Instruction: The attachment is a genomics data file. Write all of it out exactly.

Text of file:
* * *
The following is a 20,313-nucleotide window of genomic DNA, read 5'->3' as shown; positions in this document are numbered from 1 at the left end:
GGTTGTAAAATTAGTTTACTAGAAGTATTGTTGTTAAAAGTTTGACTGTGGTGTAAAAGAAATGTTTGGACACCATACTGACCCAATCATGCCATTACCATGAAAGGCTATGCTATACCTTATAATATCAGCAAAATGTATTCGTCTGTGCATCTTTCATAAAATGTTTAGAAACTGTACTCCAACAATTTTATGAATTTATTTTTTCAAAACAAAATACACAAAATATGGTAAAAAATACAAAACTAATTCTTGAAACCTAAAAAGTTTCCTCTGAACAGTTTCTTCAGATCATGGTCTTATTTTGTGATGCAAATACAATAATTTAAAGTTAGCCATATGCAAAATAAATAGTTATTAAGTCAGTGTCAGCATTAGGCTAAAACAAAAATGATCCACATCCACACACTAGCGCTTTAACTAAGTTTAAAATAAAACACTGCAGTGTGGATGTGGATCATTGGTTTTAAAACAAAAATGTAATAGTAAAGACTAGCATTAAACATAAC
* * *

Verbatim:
The following is a 20,313-nucleotide window of genomic DNA, read 5'->3' as shown; positions in this document are numbered from 1 at the left end:
GGTTGTAAAATTAGTTTACTAGAAGTATTGTTGTTAAAAGTTTGACTGTGGTGTAAAAGAAATGTTTGGACACCATACTGACCCAATCATGCCATTACCATGAAAGGCTATGCTATACCTTATAATATCAGCAAAATGTATTCGTCTGTGCATCTTTCATAAAATGTTTAGAAACTGTACTCCAACAATTTTATGAATTTATTTTTTCAAAACAAAATACACAAAATATGGTAAAAAATACAAAACTAATTCTTGAAACCTAAAAAGTTTCCTCTGAACAGTTTCTTCAGATCATGGTCTTATTTTGTGATGCAAATACAATAATTTAAAGTTAGCCATATGCAAAATAAATAGTTATTAAGTCAGTGTCAGCATTAGGCTAAAACAAAAATGATCCACATCCACACACTAGCGCTTTAACTAAGTTTAAAATAAAACACTGCAGTGTGGATGTGGATCATTGGTTTTAAAACAAAAATGTAATAGTAAAGACTAGCATTAAACATAAC